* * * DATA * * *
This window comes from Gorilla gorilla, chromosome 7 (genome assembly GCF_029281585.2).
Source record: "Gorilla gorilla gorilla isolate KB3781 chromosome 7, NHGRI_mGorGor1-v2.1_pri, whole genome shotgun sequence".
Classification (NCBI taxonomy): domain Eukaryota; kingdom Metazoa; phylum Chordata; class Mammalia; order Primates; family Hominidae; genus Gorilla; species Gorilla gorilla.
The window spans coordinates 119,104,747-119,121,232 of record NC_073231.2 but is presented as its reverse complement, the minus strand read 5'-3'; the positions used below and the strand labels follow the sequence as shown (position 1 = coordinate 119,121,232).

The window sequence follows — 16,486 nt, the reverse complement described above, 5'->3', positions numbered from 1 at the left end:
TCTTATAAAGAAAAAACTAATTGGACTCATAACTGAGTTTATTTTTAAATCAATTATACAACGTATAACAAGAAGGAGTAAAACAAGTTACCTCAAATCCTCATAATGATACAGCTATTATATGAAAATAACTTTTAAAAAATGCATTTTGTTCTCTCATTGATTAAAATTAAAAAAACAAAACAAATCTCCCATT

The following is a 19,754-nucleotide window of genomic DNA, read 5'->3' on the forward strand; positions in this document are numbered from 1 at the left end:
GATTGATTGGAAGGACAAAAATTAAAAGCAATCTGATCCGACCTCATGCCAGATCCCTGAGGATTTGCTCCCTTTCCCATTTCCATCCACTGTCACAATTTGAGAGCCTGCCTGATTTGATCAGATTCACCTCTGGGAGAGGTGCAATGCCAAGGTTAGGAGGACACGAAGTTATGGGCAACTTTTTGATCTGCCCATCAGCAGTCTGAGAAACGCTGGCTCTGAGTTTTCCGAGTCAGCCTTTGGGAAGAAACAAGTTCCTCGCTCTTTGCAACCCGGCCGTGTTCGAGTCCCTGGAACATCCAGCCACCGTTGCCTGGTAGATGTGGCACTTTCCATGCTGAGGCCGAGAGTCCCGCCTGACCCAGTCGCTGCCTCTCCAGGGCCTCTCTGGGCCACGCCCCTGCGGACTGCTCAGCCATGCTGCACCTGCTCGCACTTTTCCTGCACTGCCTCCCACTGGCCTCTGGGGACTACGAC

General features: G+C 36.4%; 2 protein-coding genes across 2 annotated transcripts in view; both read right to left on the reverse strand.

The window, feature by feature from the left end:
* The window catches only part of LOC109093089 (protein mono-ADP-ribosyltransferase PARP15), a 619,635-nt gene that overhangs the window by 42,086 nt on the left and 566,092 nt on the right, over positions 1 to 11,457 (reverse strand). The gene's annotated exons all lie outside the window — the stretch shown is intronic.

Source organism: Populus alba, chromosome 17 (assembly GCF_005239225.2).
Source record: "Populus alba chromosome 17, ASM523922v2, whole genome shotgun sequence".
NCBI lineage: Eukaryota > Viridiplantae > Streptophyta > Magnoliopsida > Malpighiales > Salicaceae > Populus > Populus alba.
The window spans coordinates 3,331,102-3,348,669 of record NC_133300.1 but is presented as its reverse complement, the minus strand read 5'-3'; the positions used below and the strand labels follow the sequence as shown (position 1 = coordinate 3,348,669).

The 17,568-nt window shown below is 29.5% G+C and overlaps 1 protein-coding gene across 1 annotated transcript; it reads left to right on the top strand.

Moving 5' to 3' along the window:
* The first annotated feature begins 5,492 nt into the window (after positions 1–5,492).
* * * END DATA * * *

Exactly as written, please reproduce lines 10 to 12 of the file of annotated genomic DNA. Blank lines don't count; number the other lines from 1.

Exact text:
The window, feature by feature from the left end:
* The window catches only part of LOC109093089 (protein mono-ADP-ribosyltransferase PARP15), a 619,635-nt gene that overhangs the window by 42,086 nt on the left and 566,092 nt on the right, over positions 1 to 11,457 (reverse strand). The gene's annotated exons all lie outside the window — the stretch shown is intronic.

Source organism: Populus alba, chromosome 17 (assembly GCF_005239225.2).